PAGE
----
The Afghan government has ordered all US special forces to leave one of Afghanistan‘s most restive provinces, after receiving reports from local officials claiming the elite force is behind several cases of Afghan civilians being tortured or disappeared.
Officials in Maidan Wardak, a province which borders Kabul and where security has deteriorated over the past year, had presented evidence to President Hamid Karzai and other security officials alleging that nine people had disappeared after being seized by US special forces in raids on their homes.
US special forces were also accused of involvement in the death of a university student whose tortured remains were found days after he went missing.
“People have been complaining about US special forces units torturing and killing people in that province and nine individuals were taken from their homes recently and they have just disappeared and no one knows where they have gone,” said Aimal Faizi, spokesman for the president.
Senior Afghan security officials made the decision at their weekly meeting on Sunday morning, chaired by Karzai. Faizi said the government had been made aware of the allegations months earlier.
The Nato-led International Security Assistance Force (Isaf) in Kabul said it was aware of the order, but declined to provide further information. It was also unable to confirm the number of US special forces currently in Maidan Wardak.
“We take allegations of misconduct seriously and go to great lengths to determine the facts surrounding them, but until we’ve had a chance to talk to senior government of Afghanistan officials, we’re not in a position to comment further,” an Isaf spokesman said.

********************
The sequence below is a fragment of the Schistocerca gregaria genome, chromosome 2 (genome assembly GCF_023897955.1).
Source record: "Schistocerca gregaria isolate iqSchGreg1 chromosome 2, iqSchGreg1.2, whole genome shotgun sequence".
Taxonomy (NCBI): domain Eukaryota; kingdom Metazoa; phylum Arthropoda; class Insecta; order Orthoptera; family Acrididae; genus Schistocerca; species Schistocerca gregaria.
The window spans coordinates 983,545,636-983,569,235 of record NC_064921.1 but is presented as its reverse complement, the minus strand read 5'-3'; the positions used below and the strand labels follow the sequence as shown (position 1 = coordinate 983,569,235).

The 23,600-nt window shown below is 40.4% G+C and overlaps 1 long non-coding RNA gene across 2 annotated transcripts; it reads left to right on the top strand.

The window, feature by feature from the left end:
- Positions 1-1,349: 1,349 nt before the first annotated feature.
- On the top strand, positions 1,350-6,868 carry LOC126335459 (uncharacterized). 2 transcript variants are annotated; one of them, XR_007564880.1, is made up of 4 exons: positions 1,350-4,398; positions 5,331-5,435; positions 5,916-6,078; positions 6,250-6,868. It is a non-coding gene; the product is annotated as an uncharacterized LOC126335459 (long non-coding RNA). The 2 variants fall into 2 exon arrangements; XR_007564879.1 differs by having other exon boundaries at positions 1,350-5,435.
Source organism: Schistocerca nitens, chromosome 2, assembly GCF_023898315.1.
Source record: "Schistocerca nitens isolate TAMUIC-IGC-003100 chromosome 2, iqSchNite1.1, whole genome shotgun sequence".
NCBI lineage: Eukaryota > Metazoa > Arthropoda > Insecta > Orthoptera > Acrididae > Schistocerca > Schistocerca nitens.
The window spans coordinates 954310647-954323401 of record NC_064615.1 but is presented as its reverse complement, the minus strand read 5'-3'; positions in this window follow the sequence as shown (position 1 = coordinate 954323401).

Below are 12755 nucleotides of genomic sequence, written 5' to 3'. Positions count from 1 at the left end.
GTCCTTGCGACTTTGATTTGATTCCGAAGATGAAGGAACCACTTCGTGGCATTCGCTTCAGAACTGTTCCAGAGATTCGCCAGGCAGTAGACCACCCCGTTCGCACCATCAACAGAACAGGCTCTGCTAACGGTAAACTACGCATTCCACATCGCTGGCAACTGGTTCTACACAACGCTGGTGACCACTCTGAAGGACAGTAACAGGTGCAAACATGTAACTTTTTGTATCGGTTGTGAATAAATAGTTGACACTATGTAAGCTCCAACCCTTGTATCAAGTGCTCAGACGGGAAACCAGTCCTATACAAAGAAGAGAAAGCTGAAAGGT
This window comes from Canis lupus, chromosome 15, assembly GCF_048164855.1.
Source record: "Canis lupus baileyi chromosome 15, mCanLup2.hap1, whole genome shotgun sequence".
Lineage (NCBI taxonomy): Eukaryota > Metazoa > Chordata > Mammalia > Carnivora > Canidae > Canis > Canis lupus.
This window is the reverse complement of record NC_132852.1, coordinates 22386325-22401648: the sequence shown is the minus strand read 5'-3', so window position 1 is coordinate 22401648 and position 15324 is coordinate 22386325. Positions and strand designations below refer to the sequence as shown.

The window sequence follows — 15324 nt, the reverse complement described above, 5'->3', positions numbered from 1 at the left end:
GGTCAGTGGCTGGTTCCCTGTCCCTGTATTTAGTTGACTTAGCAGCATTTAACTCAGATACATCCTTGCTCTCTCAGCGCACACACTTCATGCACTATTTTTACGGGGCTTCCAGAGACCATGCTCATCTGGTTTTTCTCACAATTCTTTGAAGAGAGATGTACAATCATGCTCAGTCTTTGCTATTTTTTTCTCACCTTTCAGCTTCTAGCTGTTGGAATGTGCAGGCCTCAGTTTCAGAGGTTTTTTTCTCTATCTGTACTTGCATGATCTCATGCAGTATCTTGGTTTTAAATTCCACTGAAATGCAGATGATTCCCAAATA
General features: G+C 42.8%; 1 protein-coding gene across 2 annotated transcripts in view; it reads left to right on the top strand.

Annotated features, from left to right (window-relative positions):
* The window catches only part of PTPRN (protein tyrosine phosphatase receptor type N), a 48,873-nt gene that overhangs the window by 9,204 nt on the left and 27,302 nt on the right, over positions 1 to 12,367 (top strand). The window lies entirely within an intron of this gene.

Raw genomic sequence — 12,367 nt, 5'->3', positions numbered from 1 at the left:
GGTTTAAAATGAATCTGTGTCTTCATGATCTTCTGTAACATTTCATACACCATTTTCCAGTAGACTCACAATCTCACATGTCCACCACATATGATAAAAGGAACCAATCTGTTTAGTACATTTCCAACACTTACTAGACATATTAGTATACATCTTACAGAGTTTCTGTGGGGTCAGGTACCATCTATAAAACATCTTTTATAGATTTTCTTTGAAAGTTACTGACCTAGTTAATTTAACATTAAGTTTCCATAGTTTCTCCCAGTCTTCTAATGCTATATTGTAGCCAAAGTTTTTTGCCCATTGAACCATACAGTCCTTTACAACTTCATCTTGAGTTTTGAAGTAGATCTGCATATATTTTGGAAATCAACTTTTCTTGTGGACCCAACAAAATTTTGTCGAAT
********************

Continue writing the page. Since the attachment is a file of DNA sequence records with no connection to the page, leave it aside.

Officials from the Ministry of Defence and National Directorate of Security in Kabul recently travelled to Maidan Wardak to meet its governor and discuss new plans to improve security, Faizi said. Those discussions included the conduct of US special forces in the area.
“These individuals in the US special forces, who are behind these crimes like murdering and torturing people and harassing people, this is in itself an elemental factor in the deteriorating security situation,” Faizi said.
Afghanistan’s own elite commando forces, including the 1st, 2nd and 6th Special Operations Kandak, also operate in Maidan Wardak, often working alongside US special forces. Faizi said that this association had also fuelled negative feeling towards the Afghan government in the area, something officials wanted to stem.
Sunday’s decision comes as Afghan forces face mounting pressure to show they are fit to fully inherit Afghanistan’s security from their foreign backers in 2014. Tensions between Karzai’s government and the alliance also hit a new low last week after he condemned a Nato airstrike that killed nine civilians.
The incident prompted Karzai to issue a decree, banning Afghan security forces from summoning Nato aerial bombardments during operations.
Faizi said that security in Maidan Wardak, and nearby Logar province, which also borders Pakistan, has been of particular concern to the Afghan government because of heightened violence and Taliban activity there.
Maidan Wardak currently hosts mainly US troops. A brigade of 3,000 to 4,000 Afghan soldiers is also deployed in the province, according to Isaf.